Bru Baker on Getting to know Tate, Werewolf camp counselor and her release Camp H.O.W.L. (author guest blog)

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Camp H.O.W.L. by Bru Baker

Publisher: Dreamspinner Press
Cover Artist: Aaron Anderson
Release date: Nov. 1, 2017

Buy links:

Dreamspinner Press, Amazon, Barnes and Noble, Google Play

Scattered Thoughts and Rogue Words is happy to have Bru Baker here on her Camp H.O.W.L. tour.  Welcome, Bru.

 

Getting to know Tate, werewolf camp counselor by day, hermit by night

Hi, I’m Bru Baker, and I’m continuing my release tour for Camp H.O.W.L. here on Scattered Thoughts and Rogue Words. Thanks for joining me, and thanks to Melanie, Stella, and the rest of the review crew here for having me here today.

I introduced everyone to brand  new werewolf (affectionately labeled fail!wolf in my  notes because he’s a late bloomer and in denial at first) Adrian yesterday on Love Bytes, so today I’m going to talk about Tate, the werewolf psychologist/camp counselor to troubled werewolf teens who Adrian ends up accidentally bonded to.

Tate went into psychology to help ensure that no wolfling had to deal with the same kinds of trauma and neglect he was raised in as part of a remote pack of werewolf supremacists who shunned human society and lived ruled by their baser instincts. It was no place for a reserved, thoughtful guy like Tate, and he escaped as soon as he was old enough to board a bus on his own and set out for college.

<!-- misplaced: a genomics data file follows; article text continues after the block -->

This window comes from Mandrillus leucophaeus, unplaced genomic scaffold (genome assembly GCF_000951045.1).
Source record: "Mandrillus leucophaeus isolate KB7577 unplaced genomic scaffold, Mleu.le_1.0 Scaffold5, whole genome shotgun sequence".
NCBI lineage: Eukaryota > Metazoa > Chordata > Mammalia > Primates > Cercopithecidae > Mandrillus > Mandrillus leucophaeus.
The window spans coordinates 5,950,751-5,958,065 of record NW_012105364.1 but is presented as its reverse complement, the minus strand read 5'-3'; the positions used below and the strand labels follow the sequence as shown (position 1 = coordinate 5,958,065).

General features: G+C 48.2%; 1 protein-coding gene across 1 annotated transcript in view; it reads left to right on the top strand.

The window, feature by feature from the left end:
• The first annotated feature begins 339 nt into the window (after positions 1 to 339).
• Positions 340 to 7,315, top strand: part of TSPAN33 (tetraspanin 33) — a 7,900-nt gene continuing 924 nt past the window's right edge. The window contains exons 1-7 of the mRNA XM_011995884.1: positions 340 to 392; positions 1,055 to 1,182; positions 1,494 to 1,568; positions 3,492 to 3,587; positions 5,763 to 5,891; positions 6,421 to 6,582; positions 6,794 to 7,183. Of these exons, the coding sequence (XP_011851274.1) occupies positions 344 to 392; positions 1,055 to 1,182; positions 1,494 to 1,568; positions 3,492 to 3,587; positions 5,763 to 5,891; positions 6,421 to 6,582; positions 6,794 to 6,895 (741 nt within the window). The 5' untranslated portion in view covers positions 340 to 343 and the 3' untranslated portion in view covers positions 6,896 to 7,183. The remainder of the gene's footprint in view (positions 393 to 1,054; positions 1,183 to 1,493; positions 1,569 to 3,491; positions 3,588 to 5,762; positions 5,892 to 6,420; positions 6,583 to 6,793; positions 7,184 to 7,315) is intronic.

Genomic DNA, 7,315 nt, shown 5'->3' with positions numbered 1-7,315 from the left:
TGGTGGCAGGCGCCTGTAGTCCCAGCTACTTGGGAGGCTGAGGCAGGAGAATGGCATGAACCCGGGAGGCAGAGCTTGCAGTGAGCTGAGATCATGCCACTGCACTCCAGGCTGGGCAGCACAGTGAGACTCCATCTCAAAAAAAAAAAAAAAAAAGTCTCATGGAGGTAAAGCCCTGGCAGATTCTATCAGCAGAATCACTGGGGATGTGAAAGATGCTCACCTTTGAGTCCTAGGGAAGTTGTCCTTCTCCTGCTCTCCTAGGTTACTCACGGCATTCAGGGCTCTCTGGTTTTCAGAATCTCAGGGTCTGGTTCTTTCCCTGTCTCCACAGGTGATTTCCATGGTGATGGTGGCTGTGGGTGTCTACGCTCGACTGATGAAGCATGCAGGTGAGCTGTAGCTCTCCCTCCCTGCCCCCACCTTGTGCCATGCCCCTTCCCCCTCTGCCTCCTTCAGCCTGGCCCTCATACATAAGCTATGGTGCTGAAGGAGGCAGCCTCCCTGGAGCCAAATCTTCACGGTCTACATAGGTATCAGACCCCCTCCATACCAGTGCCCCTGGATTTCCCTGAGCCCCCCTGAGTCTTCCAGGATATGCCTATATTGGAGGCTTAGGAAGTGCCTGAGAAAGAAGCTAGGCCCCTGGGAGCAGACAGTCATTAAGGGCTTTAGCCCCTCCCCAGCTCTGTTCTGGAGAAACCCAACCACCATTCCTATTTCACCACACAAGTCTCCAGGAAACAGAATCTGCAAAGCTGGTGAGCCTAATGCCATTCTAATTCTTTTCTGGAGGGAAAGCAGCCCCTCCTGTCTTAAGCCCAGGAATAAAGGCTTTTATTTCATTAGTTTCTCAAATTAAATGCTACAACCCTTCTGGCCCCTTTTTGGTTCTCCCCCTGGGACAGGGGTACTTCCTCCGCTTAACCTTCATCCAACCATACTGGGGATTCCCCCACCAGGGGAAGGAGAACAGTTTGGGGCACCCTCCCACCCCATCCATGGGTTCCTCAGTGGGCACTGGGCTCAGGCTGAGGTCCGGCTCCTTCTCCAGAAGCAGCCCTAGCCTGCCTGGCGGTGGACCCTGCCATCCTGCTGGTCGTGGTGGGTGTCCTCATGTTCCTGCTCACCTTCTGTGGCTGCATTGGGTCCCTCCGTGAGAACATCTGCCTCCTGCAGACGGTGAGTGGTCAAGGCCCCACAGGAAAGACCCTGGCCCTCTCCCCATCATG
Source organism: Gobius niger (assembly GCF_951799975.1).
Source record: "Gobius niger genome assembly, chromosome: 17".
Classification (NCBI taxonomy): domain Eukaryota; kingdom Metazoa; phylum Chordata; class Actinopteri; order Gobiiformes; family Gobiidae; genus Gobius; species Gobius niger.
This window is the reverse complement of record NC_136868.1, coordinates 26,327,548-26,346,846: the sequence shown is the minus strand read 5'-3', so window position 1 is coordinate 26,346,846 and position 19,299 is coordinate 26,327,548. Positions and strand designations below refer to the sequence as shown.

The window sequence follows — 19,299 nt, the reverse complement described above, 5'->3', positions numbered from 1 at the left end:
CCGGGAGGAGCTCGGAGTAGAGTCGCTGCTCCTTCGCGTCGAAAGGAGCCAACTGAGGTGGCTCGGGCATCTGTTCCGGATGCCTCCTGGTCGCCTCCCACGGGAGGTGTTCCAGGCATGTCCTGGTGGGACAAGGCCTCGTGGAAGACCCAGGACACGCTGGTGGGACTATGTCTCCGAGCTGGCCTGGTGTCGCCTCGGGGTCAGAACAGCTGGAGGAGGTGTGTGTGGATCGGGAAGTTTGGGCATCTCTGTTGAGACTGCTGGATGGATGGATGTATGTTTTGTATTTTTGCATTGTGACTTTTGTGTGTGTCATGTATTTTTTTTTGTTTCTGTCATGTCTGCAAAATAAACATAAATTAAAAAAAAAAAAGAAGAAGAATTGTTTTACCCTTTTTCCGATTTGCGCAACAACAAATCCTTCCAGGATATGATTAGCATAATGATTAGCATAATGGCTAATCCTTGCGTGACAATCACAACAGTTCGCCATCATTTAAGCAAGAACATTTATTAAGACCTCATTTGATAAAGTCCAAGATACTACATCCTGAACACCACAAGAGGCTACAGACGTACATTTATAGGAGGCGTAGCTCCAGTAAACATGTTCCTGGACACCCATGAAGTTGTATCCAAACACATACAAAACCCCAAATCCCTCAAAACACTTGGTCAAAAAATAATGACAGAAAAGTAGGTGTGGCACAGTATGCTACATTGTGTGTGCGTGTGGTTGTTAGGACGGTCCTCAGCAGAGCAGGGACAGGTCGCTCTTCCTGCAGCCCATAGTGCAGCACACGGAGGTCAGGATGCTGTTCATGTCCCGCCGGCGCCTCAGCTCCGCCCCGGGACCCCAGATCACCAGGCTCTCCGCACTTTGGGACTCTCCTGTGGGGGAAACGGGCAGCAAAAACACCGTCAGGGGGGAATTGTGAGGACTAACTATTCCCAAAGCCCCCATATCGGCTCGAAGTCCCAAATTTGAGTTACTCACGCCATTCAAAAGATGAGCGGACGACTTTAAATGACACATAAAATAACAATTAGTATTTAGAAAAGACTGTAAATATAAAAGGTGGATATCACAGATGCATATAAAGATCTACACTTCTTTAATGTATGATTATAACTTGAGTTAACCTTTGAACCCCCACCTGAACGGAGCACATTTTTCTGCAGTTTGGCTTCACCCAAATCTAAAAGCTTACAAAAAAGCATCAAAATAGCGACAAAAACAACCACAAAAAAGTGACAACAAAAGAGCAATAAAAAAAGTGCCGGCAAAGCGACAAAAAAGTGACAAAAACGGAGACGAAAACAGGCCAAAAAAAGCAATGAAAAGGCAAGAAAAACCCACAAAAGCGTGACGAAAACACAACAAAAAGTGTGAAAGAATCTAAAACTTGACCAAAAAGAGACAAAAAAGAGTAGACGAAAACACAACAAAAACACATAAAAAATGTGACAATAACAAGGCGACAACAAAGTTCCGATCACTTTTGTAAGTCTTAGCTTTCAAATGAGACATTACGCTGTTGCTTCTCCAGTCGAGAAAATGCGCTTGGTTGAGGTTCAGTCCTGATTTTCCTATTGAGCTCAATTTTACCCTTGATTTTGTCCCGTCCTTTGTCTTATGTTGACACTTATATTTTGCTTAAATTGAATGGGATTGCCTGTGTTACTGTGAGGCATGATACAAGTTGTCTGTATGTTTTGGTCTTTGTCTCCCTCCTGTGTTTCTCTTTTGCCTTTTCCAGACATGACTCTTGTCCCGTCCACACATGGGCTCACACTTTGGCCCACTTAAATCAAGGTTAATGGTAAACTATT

He’s been at Camp H.O.W.L. for years, and while he does have friends on the staff, Tate uses the camp as a crutch to help him avoid relationships. He spends his days surrounded by teenagers in the middle of the forest–it’s safe to say Tate isn’t known for putting himself out there with other adults. In the excerpt I’m sharing today, we see Tate trying to talk himself out of his attraction to Adrian, but his friend and mentor at the camp isn’t having any of it.

Blurb

Moonmates exist, but getting together is going to be a beast….

When Adrian Rothschild skipped his “werewolf puberty,” he assumed he was, somehow, human. But he was wrong, and he’s about to go through his Turn with a country between him and his Pack—scared, alone, and eight years late.

Dr. Tate Lewis’s werewolf supremacist father made his Turn miserable, and now Tate works for Camp H.O.W.L. to ease the transition for young werewolves. He isn’t expecting to offer guidance to a grown man—or find his moonmate in Adrian. Tate doesn’t even believe in the legendary bond; after all, his polygamist father claimed five. But it’s clear Adrian needs him, and if Tate can let his guard down, he might discover he needs Adrian too.

A moonmate is a wolf’s missing piece, and Tate is missing a lot of pieces. But is Adrian up to the challenge?

Genre: Paranormal Romance
Length: 238 pages
Tags: Gay; M/M; werewolves; Dreamspun Beyond

Excerpt

 

 

He’d expected living with Adrian to be difficult, but it wasn’t. And that upset him more than the thought of sharing space with someone who inconvenienced him. Adrian didn’t inconvenience him. Not in the least. Tate liked having him there. They’d been living in each other’s pockets for two weeks, and by all rights Tate should be climbing the walls—but he wasn’t. He looked forward to coming back to the cabin and having someone there to talk to. The way their scents had mingled in the shared spaces was maddening, but also comforting. For the first time he could remember, the cabin felt cozy and welcoming.